A company named Hufvudstaden owns NK, a 100-year-old department store founded by Josef E. Sachs. AFP asked Michael Lorenz, owner of Duty Security, which provides security for NK, about the number and location of guards at the time Lindh was murdered. Lorenz would not say how many guards were on duty or what kind of security detail his firm provided at the exits of NK.
Lorenz also refused to answer questions about how an assailant could attack a prominent Swedish politician in broad daylight in a department store with numerous closed-circuit video cameras and security guards and flee without encountering any resistance or security personnel in pursuit.
Ylva Anna Maria Lindh was a rising star in Sweden’s ruling Social Democrat Party (SDP). At age 46, Lindh was an intelligent and articulate politician with more than 20 years experience in government. An outspoken and attractive foreign minister, Lindh was expected to be Sweden’s next prime minister. She has two young sons, 8 and 13.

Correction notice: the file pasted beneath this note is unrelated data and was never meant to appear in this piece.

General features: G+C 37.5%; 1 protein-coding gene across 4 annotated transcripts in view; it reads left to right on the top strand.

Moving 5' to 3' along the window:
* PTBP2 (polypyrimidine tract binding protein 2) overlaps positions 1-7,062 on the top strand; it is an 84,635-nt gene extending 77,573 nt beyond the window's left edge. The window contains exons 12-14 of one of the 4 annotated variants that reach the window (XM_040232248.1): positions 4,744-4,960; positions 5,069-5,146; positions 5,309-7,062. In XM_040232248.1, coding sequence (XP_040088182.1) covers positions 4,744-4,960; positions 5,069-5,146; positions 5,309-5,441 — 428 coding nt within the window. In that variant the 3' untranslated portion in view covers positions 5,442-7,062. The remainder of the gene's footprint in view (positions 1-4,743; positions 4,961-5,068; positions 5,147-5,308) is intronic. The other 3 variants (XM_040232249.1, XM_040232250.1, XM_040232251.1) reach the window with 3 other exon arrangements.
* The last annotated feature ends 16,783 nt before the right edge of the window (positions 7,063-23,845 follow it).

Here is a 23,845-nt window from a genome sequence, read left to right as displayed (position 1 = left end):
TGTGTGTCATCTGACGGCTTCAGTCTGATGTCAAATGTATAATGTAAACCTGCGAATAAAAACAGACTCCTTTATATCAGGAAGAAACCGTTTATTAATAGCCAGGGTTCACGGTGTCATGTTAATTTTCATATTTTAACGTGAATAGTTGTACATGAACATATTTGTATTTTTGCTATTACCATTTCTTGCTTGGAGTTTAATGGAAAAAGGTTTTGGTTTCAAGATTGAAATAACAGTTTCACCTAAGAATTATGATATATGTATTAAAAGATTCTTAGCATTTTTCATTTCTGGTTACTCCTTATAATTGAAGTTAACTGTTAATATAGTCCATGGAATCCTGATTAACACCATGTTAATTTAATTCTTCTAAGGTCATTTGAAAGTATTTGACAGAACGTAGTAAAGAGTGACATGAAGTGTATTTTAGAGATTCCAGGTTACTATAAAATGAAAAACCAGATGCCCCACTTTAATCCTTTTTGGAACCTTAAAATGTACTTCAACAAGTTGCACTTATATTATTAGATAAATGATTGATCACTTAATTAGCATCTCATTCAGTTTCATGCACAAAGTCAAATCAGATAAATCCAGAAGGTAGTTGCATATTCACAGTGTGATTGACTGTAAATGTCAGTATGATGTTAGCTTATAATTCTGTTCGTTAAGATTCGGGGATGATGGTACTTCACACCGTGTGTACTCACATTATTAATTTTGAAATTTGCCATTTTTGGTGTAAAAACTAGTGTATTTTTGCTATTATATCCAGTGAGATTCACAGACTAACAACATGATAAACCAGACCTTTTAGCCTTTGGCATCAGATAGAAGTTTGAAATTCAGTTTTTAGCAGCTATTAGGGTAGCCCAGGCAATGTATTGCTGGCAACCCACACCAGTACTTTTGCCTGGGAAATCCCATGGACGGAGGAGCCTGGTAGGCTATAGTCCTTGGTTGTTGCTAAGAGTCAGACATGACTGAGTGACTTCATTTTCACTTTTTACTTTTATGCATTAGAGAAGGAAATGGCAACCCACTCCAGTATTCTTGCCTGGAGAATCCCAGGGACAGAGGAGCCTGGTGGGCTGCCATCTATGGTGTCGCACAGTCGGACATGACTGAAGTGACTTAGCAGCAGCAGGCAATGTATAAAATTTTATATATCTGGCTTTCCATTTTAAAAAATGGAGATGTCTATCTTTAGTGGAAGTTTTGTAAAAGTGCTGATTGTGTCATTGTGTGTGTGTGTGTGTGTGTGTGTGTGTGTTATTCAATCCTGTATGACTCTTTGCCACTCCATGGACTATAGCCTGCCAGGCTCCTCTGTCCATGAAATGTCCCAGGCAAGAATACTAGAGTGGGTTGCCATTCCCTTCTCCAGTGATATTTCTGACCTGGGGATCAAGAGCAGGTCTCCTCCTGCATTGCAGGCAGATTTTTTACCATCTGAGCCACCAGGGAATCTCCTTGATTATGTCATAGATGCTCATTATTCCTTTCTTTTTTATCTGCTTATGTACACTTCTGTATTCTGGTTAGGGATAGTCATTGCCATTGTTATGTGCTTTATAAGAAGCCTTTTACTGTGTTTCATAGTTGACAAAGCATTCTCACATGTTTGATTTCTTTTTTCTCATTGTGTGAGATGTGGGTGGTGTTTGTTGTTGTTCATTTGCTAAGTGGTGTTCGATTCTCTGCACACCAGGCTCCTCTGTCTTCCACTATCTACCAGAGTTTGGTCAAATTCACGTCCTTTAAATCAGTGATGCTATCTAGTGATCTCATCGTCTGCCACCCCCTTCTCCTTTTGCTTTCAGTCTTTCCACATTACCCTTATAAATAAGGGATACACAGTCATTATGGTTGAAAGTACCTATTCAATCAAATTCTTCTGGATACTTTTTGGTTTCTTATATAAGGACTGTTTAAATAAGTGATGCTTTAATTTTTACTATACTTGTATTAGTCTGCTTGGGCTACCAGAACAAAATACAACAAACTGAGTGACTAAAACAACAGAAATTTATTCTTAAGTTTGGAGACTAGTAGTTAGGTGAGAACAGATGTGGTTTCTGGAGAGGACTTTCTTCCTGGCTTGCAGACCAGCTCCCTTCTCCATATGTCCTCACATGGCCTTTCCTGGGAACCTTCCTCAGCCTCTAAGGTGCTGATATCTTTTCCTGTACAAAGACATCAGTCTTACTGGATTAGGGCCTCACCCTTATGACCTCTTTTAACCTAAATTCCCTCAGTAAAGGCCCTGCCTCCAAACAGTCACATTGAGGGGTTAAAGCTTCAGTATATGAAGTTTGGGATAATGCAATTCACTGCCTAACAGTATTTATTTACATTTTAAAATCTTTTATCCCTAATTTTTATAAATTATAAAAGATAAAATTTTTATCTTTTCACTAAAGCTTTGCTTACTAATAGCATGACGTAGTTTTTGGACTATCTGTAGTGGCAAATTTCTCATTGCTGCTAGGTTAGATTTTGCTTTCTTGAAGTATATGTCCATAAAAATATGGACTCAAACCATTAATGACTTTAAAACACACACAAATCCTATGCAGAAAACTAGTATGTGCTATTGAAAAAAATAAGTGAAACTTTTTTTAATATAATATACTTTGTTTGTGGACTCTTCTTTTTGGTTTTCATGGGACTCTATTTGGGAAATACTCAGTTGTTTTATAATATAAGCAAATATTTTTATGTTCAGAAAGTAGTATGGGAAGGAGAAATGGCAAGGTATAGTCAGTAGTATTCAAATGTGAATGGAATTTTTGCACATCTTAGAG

As Sweden’s foreign minister since 1998, Lindh’s “main objectives were to encourage dialogue between the rich and the poor worlds, and to support the independence of the Palestinian and Kurdish peoples,” according to Olle Svenning, London correspondent of the Swedish newspaper Aftonbladet and personal friend of Lindh.
Lindh was an outspoken critic of Israel’s prime minister Ariel Sharon and his brutal policies affecting the millions of Palestinians living under Israeli occupation: “Our stand is firm and clear,” the foreign minister said in an October 2001 interview :
- “Israeli settlements on the West Bank must go;
- there must be a Palestinian state;
- Israel must vacate occupied areas on the West Bank and Gaza Strip; and
- end all extra-territorial executions and attacks on Palestinians.
- This should be done immediately.”
Asked if she expected anything from a dialogue with the Israeli government led by Sharon, whose “record of war crimes” was described as “being without parallel in post-War history,” Lindh replied, “I agree. It makes no sense to have a dialogue with Sharon’s government. There will be no talks with him from our side.”